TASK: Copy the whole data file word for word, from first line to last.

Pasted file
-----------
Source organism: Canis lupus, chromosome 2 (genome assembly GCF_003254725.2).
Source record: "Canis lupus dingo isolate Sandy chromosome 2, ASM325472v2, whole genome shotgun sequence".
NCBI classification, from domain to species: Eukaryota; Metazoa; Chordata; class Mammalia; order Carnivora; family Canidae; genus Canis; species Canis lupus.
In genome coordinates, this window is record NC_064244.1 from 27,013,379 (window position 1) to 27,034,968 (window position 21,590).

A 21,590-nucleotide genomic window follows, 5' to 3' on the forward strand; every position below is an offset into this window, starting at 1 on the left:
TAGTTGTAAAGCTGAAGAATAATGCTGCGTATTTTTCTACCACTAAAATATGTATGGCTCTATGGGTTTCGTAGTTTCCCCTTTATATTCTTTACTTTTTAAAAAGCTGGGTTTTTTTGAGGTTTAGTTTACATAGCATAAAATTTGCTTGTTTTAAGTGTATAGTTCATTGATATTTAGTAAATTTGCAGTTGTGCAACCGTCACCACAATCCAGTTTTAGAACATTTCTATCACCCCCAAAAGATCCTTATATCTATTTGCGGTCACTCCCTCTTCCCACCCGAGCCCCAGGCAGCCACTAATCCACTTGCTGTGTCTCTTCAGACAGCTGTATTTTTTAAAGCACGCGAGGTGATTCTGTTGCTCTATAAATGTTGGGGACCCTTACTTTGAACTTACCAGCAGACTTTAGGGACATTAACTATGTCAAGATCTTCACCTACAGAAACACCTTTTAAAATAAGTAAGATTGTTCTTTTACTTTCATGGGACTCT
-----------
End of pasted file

Source organism: Canis lupus, chromosome 2 (genome assembly GCF_003254725.2).
Source record: "Canis lupus dingo isolate Sandy chromosome 2, ASM325472v2, whole genome shotgun sequence".
NCBI classification, from domain to species: Eukaryota; Metazoa; Chordata; class Mammalia; order Carnivora; family Canidae; genus Canis; species Canis lupus.
In genome coordinates, this window is record NC_064244.1 from 27,013,379 (window position 1) to 27,034,968 (window position 21,590).

A 21,590-nucleotide genomic window follows, 5' to 3' on the forward strand; every position below is an offset into this window, starting at 1 on the left:
TAGTTGTAAAGCTGAAGAATAATGCTGCGTATTTTTCTACCACTAAAATATGTATGGCTCTATGGGTTTCGTAGTTTCCCCTTTATATTCTTTACTTTTTAAAAAGCTGGGTTTTTTTGAGGTTTAGTTTACATAGCATAAAATTTGCTTGTTTTAAGTGTATAGTTCATTGATATTTAGTAAATTTGCAGTTGTGCAACCGTCACCACAATCCAGTTTTAGAACATTTCTATCACCCCCAAAAGATCCTTATATCTATTTGCGGTCACTCCCTCTTCCCACCCGAGCCCCAGGCAGCCACTAATCCACTTGCTGTGTCTCTTCAGACAGCTGTATTTTTTAAAGCACGCGAGGTGATTCTGTTGCTCTATAAATGTTGGGGACCCTTACTTTGAACTTACCAGCAGACTTTAGGGACATTAACTATGTCAAGATCTTCACCTACAGAAACACCTTTTAAAATAAGTAAGATTGTTCTTTTACTTTCATGGGACTCT